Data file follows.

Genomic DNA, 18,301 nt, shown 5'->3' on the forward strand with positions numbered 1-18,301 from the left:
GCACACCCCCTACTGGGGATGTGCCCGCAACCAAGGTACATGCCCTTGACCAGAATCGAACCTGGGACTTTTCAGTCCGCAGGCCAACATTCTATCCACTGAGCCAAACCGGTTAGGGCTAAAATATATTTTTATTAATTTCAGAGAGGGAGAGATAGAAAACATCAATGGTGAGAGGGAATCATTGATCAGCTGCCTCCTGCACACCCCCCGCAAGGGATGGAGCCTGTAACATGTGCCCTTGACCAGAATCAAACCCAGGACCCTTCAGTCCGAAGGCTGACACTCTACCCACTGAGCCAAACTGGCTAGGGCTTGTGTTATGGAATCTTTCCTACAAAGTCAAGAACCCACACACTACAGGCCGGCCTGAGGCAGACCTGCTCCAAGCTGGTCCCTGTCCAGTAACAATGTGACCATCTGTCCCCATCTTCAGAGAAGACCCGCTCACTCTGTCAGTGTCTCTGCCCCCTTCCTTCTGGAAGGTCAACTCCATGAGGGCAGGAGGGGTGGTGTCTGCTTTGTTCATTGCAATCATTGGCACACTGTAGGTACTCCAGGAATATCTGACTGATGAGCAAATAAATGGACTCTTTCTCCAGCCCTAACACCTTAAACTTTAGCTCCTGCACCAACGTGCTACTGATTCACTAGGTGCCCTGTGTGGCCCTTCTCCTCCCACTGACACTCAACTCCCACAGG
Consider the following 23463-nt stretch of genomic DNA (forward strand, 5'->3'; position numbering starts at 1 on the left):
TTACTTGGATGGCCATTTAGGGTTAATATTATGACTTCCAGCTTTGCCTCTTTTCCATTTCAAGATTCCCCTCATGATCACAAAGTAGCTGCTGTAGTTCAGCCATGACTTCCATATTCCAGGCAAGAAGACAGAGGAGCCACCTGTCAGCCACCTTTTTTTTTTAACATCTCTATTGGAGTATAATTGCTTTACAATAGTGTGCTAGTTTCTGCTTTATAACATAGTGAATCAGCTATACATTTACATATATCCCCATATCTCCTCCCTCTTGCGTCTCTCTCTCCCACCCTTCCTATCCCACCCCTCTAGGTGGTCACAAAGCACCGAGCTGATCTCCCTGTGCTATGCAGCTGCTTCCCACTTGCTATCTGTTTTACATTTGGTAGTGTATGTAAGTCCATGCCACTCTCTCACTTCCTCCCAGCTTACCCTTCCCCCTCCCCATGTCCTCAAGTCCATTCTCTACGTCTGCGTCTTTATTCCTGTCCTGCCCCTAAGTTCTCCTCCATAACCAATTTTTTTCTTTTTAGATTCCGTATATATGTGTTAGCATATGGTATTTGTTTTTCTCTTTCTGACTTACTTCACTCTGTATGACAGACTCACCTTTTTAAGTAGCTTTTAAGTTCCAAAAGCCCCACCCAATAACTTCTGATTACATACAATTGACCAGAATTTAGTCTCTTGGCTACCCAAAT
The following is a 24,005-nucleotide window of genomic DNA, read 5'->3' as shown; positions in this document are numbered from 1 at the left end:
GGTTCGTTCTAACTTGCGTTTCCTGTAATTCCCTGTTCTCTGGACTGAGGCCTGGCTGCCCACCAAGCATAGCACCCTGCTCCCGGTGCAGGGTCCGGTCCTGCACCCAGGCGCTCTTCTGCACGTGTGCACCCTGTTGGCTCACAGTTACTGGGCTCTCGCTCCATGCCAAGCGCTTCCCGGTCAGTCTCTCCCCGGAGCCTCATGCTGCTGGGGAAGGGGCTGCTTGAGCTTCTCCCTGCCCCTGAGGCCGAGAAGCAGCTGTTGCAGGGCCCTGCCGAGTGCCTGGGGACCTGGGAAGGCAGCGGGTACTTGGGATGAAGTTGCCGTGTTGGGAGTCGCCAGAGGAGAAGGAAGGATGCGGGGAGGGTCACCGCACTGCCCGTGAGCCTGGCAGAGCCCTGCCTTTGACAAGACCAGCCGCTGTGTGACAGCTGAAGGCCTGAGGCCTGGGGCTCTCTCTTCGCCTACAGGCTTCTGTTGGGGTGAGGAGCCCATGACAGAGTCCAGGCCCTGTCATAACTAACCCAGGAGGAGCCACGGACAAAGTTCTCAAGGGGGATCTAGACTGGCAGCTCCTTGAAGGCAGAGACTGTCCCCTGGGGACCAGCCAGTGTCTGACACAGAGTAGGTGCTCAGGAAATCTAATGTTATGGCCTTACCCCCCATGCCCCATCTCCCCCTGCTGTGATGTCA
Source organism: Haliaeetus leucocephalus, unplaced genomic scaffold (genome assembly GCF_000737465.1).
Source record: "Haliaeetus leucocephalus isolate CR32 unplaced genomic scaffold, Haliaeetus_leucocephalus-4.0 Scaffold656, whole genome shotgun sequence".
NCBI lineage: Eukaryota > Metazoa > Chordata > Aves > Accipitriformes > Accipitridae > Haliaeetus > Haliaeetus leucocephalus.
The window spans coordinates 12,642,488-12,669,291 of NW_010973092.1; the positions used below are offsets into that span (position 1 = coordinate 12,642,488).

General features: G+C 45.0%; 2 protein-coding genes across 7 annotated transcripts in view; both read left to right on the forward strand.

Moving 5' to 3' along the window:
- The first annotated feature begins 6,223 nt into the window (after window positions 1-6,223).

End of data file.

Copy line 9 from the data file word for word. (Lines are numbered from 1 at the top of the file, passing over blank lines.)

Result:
NCBI lineage: Eukaryota > Metazoa > Chordata > Aves > Accipitriformes > Accipitridae > Haliaeetus > Haliaeetus leucocephalus.